• Speaking of Collected Company, much like with Shamans, we often want to cast it during our main phase even though it's an instant. If we spin into a haste Sliver, we can attack with everything right away, which is huge. Plus, cards like Predatory Sliver and Belligerent Sliver are at their best if they are on the battlefield during combat. Against control, it's sometimes best to wait until our opponent's turn, in order to play around counters. But if counters aren't a concern, slam your Collected Companies during your pre-combat main phase.
  • Historic Slivers basically is the same as Modern or even Legacy Slivers, just much less consistent. All of the key pieces—mana Slivers, Sliver lords, and haste Slivers—exist in Historic. The big issue is that there isn't much redundancy. In older formats, there are at least two versions of most Slivers (for example, Gemhide Sliver basically is the same as Manaweft Sliver, Sinew Sliver and Muscle Sliver are the same as Predatory Sliver, etc.). This means that with our best draws, it feels pretty much like we're playing Modern Slivers. But thanks to the lack of redundancy, we don't get these draws as often as we do in other formats.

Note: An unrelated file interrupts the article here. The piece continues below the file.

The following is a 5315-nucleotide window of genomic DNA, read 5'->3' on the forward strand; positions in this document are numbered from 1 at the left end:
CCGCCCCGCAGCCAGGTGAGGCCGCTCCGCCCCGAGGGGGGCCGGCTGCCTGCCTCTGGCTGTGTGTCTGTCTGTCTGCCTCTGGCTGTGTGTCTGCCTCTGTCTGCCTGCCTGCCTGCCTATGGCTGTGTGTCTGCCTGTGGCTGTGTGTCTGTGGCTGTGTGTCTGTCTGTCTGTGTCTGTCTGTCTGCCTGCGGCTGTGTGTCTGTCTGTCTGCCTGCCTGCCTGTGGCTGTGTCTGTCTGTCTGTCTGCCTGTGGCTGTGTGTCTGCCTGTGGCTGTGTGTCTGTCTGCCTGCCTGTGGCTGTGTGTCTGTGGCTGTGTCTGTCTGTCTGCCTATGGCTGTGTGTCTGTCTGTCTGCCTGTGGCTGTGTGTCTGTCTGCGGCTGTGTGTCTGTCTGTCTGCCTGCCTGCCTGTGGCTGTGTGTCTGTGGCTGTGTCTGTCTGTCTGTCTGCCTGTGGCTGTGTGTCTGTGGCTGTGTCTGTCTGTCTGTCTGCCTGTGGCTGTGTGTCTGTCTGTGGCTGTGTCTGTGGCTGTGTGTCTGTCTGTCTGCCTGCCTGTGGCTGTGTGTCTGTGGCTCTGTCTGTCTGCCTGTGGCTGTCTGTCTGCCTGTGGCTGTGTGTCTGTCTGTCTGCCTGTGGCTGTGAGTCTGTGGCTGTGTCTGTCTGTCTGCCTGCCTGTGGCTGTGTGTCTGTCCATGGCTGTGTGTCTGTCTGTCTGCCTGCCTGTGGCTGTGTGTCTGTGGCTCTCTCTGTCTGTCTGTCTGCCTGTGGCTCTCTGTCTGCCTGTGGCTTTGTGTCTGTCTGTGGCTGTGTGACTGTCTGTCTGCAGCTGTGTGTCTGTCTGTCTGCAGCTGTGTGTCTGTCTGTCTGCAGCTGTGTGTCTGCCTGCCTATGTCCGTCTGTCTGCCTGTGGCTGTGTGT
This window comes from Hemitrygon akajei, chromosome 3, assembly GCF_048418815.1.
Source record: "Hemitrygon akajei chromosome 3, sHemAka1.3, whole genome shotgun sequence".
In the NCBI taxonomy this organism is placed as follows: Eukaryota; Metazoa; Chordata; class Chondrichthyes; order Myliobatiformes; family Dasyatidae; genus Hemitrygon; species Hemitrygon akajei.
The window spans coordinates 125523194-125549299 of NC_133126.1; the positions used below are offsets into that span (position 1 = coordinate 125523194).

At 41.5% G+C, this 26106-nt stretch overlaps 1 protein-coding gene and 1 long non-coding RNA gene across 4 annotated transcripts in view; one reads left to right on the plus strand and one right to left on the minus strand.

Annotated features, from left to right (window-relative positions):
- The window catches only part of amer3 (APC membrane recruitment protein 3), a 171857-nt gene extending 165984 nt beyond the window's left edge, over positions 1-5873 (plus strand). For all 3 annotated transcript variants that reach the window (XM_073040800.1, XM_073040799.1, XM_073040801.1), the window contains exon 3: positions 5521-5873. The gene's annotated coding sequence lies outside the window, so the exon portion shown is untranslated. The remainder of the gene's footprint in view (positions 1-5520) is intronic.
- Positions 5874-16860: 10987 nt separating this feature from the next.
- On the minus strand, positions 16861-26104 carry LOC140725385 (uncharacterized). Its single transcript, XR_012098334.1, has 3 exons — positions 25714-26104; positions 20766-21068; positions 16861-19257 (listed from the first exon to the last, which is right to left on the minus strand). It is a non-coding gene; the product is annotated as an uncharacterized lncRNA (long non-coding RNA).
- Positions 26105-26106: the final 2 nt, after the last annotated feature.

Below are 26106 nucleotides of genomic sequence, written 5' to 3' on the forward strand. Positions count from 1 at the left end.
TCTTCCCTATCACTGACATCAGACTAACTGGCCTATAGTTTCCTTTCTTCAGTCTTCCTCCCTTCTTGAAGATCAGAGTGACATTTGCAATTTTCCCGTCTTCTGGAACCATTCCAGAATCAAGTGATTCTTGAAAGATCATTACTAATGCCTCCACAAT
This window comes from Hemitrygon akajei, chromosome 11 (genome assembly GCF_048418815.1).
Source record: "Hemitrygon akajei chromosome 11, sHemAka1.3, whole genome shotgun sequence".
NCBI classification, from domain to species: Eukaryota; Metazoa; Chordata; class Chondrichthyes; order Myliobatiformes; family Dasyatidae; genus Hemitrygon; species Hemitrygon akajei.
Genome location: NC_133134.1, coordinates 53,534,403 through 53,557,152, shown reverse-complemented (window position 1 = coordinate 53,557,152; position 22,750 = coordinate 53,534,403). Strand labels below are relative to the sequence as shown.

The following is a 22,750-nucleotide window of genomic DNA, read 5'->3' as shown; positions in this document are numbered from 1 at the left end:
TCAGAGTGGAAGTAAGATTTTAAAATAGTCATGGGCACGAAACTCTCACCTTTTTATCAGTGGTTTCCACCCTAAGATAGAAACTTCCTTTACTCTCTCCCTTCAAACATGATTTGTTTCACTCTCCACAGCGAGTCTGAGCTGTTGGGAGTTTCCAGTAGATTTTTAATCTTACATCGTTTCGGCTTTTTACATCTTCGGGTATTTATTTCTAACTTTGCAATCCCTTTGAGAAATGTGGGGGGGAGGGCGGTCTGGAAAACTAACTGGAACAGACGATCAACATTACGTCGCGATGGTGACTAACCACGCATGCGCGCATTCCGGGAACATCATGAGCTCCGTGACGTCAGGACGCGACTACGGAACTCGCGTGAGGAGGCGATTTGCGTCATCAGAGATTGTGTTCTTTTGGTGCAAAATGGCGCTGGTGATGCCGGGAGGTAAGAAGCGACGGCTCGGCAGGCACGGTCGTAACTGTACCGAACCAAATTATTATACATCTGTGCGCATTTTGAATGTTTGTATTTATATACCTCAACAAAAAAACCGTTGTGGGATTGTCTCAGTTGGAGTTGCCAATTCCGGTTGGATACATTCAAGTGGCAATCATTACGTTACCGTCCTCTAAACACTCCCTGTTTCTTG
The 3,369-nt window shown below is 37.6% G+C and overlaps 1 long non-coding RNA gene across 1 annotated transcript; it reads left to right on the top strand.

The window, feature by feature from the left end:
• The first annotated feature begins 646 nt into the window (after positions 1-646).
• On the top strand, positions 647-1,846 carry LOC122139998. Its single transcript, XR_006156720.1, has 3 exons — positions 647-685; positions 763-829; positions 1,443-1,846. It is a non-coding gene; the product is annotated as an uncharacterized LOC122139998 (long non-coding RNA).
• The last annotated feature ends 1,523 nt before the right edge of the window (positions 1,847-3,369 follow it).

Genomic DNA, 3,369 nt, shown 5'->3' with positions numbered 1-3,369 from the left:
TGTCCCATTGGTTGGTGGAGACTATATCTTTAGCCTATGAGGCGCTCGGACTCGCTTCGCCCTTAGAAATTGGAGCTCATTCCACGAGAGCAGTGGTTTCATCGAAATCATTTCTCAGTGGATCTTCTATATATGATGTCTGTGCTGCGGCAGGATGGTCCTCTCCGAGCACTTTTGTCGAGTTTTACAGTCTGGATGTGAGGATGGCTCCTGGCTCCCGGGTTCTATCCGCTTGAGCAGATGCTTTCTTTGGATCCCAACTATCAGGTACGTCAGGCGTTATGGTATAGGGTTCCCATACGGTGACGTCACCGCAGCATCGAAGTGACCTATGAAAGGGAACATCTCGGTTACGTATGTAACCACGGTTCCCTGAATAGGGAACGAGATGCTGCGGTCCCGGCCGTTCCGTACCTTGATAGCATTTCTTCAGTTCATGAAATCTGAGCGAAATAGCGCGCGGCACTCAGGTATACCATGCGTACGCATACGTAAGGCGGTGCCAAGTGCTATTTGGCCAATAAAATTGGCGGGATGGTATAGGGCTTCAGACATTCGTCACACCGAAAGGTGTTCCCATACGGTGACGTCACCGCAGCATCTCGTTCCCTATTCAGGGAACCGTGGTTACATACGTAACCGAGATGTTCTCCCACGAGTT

• The most powerful thing the deck can do is get Manaweft Sliver on the battlefield alongside Cloudshredder Sliver or Blur Sliver. All of our Slivers tapping for mana and having haste means that we can do some really crazy things, where we play a Sliver and immediately tap it for mana to cast another Sliver, allowing us to empty our hand at lightning speed and hopefully kill the opponent.
  • Maybe the most surprising Sliver in the deck was Spiteful Sliver. The ability to turn all of our Slivers into Stuffy Dolls is really strong against creature decks. On offense, it means we can chump attack into big blockers, and if our opponent blocks, they'll likely end up taking even more damage than if they don't block, essentially making our Slivers unblockable in some situations. On defense, it's a hilarious way to prevent huge attacks from things like Muxus, Goblin Grandee. If our opponent chooses to attack, we can chump block and throw a massive amount of damage back at our opponent's face!
  • So, should you play Slivers in Historic? The tribe was better than I expected, that's for sure, although they are also very inconsistent. With good draws, the deck feels close to unbeatable, but with bad draws, we don't do much of anything. I think Slivers are a fun lower-tier option for now, although as more Slivers are added to the Historic format (and more lands to improve the mana and make it easier to play five-color decks), the tribe should improve, and I wouldn't be surprised if we had a legitimate competitive Sliver deck eventually!


Anyway, that's all for today. As always, leave your thoughts, ideas, opinions, and suggestions in the comments, and you can reach me on Twitter @SaffronOlive or at